United Church elects first Indigenous woman to lead a religious denomination in Canada

A Downtown Eastside church minister is the new leader of the United Church of Canada and the first Indigenous woman to head a religious denomination in this country.

The United Church of Canada (UCC) elected 47-year-old Rev. Dr. Carmen Lansdowne as its 44th moderator on Saturday.

Lansdowne will take a leave of absence from her job as the executive director of First United Church Community Ministry Society at Gore and East Hastings in Vancouver so she can serve a three-year position as the UCC’s spiritual leader and public representative.

“It’s a huge honor and a huge responsibility,” said Lansdowne, who was born in Alert Bay and is a member of the Heiltsuk First Nation.

She has a Ph.D. from the Graduate Theological Union in Berkeley, Calif., and is the second Indigenous person to be elected moderator of the UCC. The first was Stan McKay who was the moderator from 1992 to 1994.

Lansdowne will officially take the helm in a week just after Pope Francis’ visit to Canada, during which he is expected to apologize for the Roman Catholic Church’s role in residential schools.

In 1986, the UCC was the first religious denomination in Canada to apologize for abuses against Indigenous children in its schools.

Lansdowne noted the Indigenous church, and, in particular, its elders have not yet “accepted” the 1986 apology.

“In many ways, we are still waiting for the rest of the church to make the necessary changes to live into that apology. I believe this is still an area of misunderstanding for many in the church and bears further discussion as part of our denominational journey of repentance and healing,” she wrote in a statement of her vision.

Lansdowne said her appointment is an affirmation “of the time in which we live, as Canadians become more educated and aware of the calls to action from the Truth and Reconciliation Commission, as well as the several hundred recommendations from the final report of the Royal Commission on Aboriginal People and the calls to justice from the National Inquiry on Murdered and Missing Indigenous Women and Girls. These are all catalysts, alongside the confirmation of unmarked graves at residential schools, for the need for deeper dialogue and learning about a relationship between Indigenous and non-Indigenous Canadians.”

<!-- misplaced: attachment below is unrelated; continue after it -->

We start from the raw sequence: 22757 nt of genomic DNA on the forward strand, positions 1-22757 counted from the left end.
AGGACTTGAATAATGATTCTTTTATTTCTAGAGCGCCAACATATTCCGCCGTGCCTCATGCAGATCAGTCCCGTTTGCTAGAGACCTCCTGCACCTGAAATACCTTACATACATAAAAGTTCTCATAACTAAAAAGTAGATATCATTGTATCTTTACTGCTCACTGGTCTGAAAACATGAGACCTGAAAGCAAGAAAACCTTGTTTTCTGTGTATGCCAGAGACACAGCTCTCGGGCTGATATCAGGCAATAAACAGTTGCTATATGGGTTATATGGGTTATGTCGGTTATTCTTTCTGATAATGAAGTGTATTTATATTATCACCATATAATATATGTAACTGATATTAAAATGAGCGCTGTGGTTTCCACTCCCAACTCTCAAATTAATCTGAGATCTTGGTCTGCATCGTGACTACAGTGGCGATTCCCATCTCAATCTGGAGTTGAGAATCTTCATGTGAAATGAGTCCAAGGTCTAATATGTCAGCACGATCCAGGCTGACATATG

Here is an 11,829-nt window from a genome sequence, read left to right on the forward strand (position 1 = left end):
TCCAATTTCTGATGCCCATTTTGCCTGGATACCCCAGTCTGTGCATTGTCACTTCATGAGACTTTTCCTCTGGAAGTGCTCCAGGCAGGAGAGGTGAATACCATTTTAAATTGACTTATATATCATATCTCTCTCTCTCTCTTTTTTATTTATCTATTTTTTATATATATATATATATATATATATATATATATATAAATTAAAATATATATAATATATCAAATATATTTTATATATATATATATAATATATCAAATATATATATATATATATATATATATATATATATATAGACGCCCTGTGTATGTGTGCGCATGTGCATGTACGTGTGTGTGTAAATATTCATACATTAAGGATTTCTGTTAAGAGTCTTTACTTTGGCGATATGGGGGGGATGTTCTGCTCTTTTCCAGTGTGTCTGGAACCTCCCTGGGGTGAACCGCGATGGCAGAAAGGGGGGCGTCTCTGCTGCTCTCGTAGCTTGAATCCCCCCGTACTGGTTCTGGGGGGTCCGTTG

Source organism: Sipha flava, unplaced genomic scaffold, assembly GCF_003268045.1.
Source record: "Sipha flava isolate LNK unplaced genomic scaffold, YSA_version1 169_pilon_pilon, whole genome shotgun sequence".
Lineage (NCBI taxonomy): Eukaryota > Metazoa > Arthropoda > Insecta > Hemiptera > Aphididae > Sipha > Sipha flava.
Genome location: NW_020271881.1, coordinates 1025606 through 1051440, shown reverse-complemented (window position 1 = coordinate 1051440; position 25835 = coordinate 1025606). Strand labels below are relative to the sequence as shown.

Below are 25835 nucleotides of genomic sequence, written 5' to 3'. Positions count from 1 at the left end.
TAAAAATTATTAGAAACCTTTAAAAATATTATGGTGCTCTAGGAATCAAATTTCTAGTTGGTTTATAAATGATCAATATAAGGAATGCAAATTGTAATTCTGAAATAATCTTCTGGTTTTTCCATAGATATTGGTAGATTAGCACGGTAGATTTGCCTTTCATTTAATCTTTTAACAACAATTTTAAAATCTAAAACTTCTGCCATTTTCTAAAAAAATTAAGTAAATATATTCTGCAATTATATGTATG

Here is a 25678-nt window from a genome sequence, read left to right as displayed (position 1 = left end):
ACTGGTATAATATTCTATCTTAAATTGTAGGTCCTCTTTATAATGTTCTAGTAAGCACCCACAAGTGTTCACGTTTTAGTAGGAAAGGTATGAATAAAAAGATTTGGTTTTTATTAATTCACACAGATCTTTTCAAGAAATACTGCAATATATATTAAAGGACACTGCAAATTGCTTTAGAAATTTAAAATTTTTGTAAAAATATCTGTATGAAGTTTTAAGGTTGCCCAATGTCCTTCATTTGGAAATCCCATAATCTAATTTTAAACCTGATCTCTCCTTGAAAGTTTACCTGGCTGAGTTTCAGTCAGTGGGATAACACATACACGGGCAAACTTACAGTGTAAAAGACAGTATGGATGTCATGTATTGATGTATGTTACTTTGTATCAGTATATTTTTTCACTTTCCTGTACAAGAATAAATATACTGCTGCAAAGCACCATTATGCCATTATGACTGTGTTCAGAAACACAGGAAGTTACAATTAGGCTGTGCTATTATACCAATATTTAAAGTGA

She said it will also be a challenge for the church to have someone like her in the role.

“I will always take the position that unless what we are doing works for Indigenous women at risk in Canada, it doesn’t actually work for everyone, because everyone includes those women who are the most marginalized and the most at-risk in our society.”

Lansdowne hopes the visit by the Pope will spark a new commitment to implementing actions such as the financial reparations that have been ordered by courts and the full release of all records that are held by the Roman Catholic Church and all its orders.

She said the confirmation of unmarked graves at the former Kamloops Indian Residential School was such a catalyst for Canadians to be moved by what happened and she isn’t clear why Kamloops and B.C. were not included in the papal visit.

“There was something palpable or tangible, where everybody could imagine a child not being returned to their family and not being honoured by a grave marker, that really anchored itself in the hearts of Canadians,” said Lansdowne.

She was the only nominee and will be installed as moderator of the UCC at a ceremony on Aug 7.

Courtesy: Vancouver Sun


Joanne Lee-Young

Leave a Reply

Your email address will not be published. Required fields are marked *